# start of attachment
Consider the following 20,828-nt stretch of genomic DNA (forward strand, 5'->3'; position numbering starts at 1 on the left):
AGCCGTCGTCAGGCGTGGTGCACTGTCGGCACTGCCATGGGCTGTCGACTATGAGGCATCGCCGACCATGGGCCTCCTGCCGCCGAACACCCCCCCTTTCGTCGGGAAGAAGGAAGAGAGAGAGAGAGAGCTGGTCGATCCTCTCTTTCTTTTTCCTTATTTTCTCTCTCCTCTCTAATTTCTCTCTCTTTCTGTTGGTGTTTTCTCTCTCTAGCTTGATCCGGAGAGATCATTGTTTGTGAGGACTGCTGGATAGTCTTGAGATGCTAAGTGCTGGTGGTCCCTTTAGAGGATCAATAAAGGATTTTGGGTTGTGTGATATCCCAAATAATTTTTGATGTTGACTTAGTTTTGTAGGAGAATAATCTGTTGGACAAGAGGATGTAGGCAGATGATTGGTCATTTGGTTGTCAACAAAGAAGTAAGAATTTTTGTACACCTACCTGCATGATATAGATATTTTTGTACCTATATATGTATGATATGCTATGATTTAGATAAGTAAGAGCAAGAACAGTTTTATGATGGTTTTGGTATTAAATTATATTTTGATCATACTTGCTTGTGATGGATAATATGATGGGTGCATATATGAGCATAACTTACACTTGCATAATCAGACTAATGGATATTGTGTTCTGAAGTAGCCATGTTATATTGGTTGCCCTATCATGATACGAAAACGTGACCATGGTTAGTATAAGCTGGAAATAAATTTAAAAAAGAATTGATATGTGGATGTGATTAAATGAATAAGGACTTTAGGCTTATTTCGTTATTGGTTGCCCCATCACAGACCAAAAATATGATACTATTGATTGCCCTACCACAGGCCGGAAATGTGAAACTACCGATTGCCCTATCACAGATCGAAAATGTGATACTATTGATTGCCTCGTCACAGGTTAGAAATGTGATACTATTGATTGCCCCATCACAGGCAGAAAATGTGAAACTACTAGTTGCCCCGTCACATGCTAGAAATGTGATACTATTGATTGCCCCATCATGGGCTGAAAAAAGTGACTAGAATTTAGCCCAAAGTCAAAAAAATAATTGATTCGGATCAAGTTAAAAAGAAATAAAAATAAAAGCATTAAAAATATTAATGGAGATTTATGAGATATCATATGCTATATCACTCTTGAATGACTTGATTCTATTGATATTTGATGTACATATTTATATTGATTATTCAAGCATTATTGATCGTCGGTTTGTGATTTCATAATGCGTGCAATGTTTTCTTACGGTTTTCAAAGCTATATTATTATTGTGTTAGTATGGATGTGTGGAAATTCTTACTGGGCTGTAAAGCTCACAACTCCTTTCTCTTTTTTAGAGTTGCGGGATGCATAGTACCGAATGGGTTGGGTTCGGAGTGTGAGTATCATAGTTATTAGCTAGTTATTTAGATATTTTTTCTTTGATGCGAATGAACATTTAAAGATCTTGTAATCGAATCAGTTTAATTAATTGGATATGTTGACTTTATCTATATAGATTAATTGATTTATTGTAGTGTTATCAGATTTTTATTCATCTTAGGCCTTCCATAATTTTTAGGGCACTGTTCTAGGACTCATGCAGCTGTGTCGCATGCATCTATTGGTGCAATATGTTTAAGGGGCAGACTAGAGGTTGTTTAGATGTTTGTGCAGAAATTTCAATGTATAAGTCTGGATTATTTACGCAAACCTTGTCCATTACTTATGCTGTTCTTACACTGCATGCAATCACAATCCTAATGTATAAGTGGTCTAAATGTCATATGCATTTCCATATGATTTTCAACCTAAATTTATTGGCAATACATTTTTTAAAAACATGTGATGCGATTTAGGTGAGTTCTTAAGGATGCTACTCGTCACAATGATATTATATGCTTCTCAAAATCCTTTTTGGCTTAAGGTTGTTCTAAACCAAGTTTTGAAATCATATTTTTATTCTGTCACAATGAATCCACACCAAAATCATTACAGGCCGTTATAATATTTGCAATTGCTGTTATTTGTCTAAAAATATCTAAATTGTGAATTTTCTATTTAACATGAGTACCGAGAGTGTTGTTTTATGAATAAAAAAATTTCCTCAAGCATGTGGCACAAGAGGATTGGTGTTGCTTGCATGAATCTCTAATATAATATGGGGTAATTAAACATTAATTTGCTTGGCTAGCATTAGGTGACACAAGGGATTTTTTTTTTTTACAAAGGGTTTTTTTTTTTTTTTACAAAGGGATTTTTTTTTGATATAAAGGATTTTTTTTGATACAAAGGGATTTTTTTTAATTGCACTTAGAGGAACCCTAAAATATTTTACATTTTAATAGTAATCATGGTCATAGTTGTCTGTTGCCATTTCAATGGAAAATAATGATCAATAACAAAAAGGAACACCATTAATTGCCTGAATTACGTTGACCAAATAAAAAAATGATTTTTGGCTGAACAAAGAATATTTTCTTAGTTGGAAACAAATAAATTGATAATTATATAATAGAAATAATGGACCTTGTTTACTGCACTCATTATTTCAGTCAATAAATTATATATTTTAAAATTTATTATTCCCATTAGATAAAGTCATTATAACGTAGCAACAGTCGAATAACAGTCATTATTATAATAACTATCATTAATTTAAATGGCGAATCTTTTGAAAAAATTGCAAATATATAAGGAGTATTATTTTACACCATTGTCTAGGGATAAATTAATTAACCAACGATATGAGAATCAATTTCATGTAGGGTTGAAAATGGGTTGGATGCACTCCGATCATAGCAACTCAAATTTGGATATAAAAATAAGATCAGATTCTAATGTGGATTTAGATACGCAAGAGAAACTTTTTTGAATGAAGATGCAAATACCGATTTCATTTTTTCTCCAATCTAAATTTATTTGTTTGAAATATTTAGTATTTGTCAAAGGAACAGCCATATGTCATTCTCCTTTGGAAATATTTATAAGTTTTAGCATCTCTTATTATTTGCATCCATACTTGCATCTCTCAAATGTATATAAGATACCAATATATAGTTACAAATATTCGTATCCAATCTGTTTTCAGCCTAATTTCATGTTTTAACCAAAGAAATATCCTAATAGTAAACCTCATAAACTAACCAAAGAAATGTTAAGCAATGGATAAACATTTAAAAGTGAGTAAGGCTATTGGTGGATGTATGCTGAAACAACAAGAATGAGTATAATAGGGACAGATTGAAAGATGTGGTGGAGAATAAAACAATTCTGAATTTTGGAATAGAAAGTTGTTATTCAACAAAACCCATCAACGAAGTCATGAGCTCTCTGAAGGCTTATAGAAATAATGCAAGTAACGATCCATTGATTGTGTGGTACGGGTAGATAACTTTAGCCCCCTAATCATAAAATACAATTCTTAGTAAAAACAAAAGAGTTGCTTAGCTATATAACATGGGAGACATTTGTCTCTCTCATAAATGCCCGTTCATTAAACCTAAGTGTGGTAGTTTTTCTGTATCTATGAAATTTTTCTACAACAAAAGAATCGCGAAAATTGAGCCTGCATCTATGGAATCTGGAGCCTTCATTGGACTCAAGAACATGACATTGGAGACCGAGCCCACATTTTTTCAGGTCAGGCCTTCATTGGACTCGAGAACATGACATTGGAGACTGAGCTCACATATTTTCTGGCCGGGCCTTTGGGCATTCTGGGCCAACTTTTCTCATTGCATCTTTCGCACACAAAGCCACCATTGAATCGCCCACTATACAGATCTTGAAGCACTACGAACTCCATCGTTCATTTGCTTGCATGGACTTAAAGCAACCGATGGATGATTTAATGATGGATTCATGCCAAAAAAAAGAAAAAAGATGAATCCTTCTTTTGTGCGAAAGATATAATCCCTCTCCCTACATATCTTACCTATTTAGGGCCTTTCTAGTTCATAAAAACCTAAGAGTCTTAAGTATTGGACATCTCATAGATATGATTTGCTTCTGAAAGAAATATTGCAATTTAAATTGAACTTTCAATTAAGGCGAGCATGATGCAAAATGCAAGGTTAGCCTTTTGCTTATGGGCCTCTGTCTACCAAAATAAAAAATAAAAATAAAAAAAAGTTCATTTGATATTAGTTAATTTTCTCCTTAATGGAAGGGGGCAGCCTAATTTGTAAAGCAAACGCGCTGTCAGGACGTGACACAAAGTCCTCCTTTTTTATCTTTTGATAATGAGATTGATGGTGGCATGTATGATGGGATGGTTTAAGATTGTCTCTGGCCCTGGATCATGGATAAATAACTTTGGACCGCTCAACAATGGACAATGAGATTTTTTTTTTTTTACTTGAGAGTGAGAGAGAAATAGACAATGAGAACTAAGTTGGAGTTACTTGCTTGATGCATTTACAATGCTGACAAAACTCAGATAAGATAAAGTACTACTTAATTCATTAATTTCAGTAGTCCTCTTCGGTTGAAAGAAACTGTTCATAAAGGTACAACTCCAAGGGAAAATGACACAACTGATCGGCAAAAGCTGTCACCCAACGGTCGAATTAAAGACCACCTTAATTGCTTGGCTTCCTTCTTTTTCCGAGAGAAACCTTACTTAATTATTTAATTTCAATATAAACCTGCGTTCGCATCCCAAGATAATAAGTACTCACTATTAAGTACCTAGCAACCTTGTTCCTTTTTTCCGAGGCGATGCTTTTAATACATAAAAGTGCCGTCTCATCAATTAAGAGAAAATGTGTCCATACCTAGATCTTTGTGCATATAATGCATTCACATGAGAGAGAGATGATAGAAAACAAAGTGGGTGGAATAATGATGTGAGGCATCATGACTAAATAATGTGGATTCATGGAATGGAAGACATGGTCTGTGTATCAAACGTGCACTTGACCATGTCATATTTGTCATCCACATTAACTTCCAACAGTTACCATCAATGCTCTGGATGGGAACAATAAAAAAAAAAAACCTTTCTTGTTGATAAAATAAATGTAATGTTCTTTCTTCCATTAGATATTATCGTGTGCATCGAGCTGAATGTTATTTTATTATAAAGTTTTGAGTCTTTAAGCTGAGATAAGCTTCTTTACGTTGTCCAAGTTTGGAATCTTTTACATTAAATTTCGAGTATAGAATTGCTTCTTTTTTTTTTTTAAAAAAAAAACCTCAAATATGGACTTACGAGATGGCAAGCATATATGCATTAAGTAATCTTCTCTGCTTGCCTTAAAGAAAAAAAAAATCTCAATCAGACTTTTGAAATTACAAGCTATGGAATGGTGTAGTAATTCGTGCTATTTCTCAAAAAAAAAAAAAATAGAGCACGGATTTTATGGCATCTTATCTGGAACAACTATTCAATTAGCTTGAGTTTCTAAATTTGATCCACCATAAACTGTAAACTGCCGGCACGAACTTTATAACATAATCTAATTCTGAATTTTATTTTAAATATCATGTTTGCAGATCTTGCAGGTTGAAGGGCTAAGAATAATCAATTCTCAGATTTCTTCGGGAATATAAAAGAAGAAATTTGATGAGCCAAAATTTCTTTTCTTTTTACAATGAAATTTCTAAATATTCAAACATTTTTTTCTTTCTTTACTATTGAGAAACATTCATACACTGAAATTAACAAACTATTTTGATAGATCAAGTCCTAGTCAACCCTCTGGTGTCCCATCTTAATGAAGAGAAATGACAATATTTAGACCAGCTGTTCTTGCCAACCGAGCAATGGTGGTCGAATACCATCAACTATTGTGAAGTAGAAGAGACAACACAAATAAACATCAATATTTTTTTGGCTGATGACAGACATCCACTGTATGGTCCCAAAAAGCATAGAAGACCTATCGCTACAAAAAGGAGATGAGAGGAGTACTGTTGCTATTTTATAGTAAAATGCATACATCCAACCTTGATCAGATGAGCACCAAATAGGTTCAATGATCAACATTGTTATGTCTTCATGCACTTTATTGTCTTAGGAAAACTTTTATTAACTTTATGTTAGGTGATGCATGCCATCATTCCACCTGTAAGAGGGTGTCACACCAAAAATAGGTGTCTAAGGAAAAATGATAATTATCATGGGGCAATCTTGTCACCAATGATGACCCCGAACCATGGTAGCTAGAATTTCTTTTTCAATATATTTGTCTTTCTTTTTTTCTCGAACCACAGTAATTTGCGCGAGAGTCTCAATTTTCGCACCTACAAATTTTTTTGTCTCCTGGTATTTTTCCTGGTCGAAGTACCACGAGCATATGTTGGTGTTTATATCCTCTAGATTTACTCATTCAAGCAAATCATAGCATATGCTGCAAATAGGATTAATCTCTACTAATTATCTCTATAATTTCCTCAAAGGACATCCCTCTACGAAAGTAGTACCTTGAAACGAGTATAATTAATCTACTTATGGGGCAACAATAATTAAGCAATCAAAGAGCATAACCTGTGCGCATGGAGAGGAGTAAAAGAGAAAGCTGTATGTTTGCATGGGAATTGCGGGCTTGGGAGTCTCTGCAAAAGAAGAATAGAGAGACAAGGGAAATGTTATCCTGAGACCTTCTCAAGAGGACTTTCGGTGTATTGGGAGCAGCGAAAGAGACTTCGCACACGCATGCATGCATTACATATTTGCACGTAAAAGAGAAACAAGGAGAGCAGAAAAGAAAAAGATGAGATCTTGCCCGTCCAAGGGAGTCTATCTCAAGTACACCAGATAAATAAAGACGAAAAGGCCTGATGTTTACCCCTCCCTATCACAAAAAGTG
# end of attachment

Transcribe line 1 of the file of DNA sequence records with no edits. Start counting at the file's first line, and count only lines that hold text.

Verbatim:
Consider the following 20,828-nt stretch of genomic DNA (forward strand, 5'->3'; position numbering starts at 1 on the left):